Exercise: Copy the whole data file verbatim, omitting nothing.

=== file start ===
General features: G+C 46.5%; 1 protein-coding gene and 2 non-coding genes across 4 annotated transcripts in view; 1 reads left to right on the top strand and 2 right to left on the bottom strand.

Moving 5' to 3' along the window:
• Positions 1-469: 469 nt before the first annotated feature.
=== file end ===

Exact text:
General features: G+C 46.5%; 1 protein-coding gene and 2 non-coding genes across 4 annotated transcripts in view; 1 reads left to right on the top strand and 2 right to left on the bottom strand.

Moving 5' to 3' along the window:
• Positions 1-469: 469 nt before the first annotated feature.